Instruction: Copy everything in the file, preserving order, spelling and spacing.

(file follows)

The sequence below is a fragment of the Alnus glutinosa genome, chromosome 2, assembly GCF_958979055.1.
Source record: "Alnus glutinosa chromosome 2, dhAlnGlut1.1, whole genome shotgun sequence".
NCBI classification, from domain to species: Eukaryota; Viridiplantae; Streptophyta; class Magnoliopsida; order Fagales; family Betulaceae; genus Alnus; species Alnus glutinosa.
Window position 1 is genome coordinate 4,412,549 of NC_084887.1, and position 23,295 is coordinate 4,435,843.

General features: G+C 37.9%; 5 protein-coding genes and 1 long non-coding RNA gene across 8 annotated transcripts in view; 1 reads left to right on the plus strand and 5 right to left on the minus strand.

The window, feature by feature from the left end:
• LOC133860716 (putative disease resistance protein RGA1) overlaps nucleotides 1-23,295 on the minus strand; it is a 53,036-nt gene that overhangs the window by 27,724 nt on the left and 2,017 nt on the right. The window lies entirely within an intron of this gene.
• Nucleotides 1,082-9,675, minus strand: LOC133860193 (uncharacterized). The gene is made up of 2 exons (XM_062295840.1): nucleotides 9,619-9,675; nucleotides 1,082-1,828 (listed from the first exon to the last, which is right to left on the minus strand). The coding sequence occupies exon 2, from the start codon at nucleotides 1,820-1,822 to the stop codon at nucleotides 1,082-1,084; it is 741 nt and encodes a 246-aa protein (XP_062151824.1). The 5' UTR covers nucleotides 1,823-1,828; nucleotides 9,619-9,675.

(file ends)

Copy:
The sequence below is a fragment of the Alnus glutinosa genome, chromosome 2, assembly GCF_958979055.1.
Source record: "Alnus glutinosa chromosome 2, dhAlnGlut1.1, whole genome shotgun sequence".
NCBI classification, from domain to species: Eukaryota; Viridiplantae; Streptophyta; class Magnoliopsida; order Fagales; family Betulaceae; genus Alnus; species Alnus glutinosa.
Window position 1 is genome coordinate 4,412,549 of NC_084887.1, and position 23,295 is coordinate 4,435,843.

General features: G+C 37.9%; 5 protein-coding genes and 1 long non-coding RNA gene across 8 annotated transcripts in view; 1 reads left to right on the plus strand and 5 right to left on the minus strand.

The window, feature by feature from the left end:
• LOC133860716 (putative disease resistance protein RGA1) overlaps nucleotides 1-23,295 on the minus strand; it is a 53,036-nt gene that overhangs the window by 27,724 nt on the left and 2,017 nt on the right. The window lies entirely within an intron of this gene.
• Nucleotides 1,082-9,675, minus strand: LOC133860193 (uncharacterized). The gene is made up of 2 exons (XM_062295840.1): nucleotides 9,619-9,675; nucleotides 1,082-1,828 (listed from the first exon to the last, which is right to left on the minus strand). The coding sequence occupies exon 2, from the start codon at nucleotides 1,820-1,822 to the stop codon at nucleotides 1,082-1,084; it is 741 nt and encodes a 246-aa protein (XP_062151824.1). The 5' UTR covers nucleotides 1,823-1,828; nucleotides 9,619-9,675.